ReplyDelete
  2. This case has been published and is LAW in California. Homeowners now have standing to sue Banks.

    ReplyDelete
  3. This comment has been removed by the author.

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  4. This is an interesting case the pushes the homeowner’s ability to sue in a minor way. People should not be misled into thinking that this is a huge change in law. It is not. This decision just helps clarify where the line is between void and voidable title issues. What the case clarifies is if the title transfer before the foreclosure sale is alleged to be “void” then the defendant has standing, regardless of whether they are a party to the transfer, but if the transfer is alleged to be merely voidable, then the third party homeowner does not have standing. The court also added that it is not enough to merely allege that the transfer or title transaction is void, there must be actual facts alleged to make it so. The court stated that "properly alleging a cause of action under this theory requires more than simply stating that the defendant who invoked the power of sale was not the true beneficiary under the deed of trust. Rather, a plaintiff asserting this theory must allege facts that show the defendant who invoked the power of sale was not the true beneficiary."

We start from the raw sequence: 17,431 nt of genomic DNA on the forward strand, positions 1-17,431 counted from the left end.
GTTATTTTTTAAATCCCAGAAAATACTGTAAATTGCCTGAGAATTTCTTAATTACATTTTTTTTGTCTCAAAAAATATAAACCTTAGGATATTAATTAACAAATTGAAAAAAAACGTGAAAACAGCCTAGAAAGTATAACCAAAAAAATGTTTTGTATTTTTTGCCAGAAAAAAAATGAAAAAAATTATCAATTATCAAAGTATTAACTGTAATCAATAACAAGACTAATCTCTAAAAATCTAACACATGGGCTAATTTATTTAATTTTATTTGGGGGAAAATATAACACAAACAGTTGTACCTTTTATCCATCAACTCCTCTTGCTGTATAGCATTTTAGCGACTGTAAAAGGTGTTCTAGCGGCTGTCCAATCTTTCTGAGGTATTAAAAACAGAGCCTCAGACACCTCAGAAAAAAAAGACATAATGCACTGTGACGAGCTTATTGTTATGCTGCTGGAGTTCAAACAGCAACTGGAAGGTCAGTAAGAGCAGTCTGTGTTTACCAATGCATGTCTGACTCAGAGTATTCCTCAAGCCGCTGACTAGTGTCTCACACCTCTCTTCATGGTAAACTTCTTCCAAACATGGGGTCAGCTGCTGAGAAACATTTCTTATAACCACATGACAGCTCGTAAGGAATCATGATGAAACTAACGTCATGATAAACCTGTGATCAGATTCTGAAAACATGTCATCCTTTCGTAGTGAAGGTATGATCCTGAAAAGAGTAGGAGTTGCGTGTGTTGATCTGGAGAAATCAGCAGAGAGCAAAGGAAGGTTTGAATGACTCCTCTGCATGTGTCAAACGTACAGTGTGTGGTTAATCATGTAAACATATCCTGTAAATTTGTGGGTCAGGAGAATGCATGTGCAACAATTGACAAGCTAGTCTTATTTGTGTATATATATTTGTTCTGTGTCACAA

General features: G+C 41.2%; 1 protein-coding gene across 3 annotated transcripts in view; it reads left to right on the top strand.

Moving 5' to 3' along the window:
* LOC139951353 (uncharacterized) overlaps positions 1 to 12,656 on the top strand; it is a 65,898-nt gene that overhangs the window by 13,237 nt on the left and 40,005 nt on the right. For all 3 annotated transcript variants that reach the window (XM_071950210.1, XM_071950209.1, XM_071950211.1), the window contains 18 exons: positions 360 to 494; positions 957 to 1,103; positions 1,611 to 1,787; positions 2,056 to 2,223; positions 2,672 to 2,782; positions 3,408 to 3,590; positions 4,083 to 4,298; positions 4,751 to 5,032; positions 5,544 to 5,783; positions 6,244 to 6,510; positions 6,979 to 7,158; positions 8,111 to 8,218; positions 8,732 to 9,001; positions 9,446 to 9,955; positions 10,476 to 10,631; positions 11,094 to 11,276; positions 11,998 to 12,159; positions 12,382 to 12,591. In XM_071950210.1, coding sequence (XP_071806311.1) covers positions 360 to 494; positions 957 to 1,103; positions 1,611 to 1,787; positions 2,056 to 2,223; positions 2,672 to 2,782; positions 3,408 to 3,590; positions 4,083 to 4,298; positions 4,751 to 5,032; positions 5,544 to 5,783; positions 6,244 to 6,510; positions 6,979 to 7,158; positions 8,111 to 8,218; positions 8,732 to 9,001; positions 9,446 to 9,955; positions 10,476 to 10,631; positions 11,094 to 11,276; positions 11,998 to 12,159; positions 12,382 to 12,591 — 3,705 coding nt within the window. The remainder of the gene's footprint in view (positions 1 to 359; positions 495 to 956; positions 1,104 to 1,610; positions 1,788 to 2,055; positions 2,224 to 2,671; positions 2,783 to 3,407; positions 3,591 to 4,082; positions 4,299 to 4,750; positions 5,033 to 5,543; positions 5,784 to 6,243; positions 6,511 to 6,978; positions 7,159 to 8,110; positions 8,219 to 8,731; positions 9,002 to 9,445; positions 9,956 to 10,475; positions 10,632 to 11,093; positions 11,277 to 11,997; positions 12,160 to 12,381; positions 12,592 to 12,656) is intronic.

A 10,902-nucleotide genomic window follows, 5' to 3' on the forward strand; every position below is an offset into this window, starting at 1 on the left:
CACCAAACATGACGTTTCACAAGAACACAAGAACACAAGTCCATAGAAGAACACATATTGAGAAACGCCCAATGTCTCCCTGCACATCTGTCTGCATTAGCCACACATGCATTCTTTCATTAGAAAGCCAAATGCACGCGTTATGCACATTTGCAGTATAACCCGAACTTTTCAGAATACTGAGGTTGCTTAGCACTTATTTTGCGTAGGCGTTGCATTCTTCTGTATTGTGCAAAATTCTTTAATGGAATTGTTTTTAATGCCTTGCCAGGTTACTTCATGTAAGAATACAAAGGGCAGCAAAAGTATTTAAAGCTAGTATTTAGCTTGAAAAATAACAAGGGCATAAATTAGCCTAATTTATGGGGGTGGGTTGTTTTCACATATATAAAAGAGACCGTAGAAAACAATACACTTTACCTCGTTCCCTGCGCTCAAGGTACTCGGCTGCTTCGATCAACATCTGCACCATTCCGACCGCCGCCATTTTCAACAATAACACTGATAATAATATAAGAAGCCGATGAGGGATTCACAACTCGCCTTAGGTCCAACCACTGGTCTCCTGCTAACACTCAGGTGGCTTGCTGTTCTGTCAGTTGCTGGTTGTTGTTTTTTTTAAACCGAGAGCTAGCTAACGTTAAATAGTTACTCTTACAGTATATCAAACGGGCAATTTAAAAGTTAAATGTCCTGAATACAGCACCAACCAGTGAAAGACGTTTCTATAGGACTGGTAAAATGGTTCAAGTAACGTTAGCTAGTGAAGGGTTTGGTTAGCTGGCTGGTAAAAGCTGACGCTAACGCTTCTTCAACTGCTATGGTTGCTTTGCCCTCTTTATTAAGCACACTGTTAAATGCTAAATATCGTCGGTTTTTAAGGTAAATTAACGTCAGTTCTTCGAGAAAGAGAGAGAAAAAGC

Also, to avoid getting hopes up needlessly, it needs to be noted that this case presents a very particular and unusual fact pattern that will NOT have wide application. In this case the court's decision turned on the FACT that the transfer took place AFTER the trust had been closed. Hardly any other case in the recent years will have this issue come up because the transfers through MERS will not involved a "closed trust" after the trust was closed. Also the foreclosed upon owners alleged that their promissory note required that only the NOTE holder could exercise the power of sale, not the beneficiary of the DOT. However, almost all foreclosures are at the bidding of the DOT beneficiary, NOT from the note holder. So that fact will be missing in almost all California cases.